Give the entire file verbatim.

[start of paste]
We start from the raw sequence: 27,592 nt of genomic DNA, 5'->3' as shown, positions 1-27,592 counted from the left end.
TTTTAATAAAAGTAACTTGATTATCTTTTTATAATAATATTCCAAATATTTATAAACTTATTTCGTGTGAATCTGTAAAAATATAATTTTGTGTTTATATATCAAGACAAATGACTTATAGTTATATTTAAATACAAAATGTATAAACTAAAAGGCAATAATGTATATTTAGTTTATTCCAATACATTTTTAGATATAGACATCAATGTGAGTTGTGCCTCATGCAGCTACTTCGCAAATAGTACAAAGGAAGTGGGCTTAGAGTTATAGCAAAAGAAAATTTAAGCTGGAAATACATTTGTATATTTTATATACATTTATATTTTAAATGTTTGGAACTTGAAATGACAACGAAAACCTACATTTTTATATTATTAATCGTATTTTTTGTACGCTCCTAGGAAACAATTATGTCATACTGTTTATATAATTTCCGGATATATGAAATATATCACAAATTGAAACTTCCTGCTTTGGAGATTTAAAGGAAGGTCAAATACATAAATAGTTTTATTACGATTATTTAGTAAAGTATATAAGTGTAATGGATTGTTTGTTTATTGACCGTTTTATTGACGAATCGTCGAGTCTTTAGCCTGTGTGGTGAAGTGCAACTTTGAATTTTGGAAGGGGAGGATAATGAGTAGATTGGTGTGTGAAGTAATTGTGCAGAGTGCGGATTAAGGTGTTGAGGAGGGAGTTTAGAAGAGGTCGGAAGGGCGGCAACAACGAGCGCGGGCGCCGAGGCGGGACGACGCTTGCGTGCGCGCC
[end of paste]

We start from the raw sequence: 27,592 nt of genomic DNA, 5'->3' as shown, positions 1-27,592 counted from the left end.
TTTTAATAAAAGTAACTTGATTATCTTTTTATAATAATATTCCAAATATTTATAAACTTATTTCGTGTGAATCTGTAAAAATATAATTTTGTGTTTATATATCAAGACAAATGACTTATAGTTATATTTAAATACAAAATGTATAAACTAAAAGGCAATAATGTATATTTAGTTTATTCCAATACATTTTTAGATATAGACATCAATGTGAGTTGTGCCTCATGCAGCTACTTCGCAAATAGTACAAAGGAAGTGGGCTTAGAGTTATAGCAAAAGAAAATTTAAGCTGGAAATACATTTGTATATTTTATATACATTTATATTTTAAATGTTTGGAACTTGAAATGACAACGAAAACCTACATTTTTATATTATTAATCGTATTTTTTGTACGCTCCTAGGAAACAATTATGTCATACTGTTTATATAATTTCCGGATATATGAAATATATCACAAATTGAAACTTCCTGCTTTGGAGATTTAAAGGAAGGTCAAATACATAAATAGTTTTATTACGATTATTTAGTAAAGTATATAAGTGTAATGGATTGTTTGTTTATTGACCGTTTTATTGACGAATCGTCGAGTCTTTAGCCTGTGTGGTGAAGTGCAACTTTGAATTTTGGAAGGGGAGGATAATGAGTAGATTGGTGTGTGAAGTAATTGTGCAGAGTGCGGATTAAGGTGTTGAGGAGGGAGTTTAGAAGAGGTCGGAAGGGCGGCAACAACGAGCGCGGGCGCCGAGGCGGGACGACGCTTGCGTGCGCGCC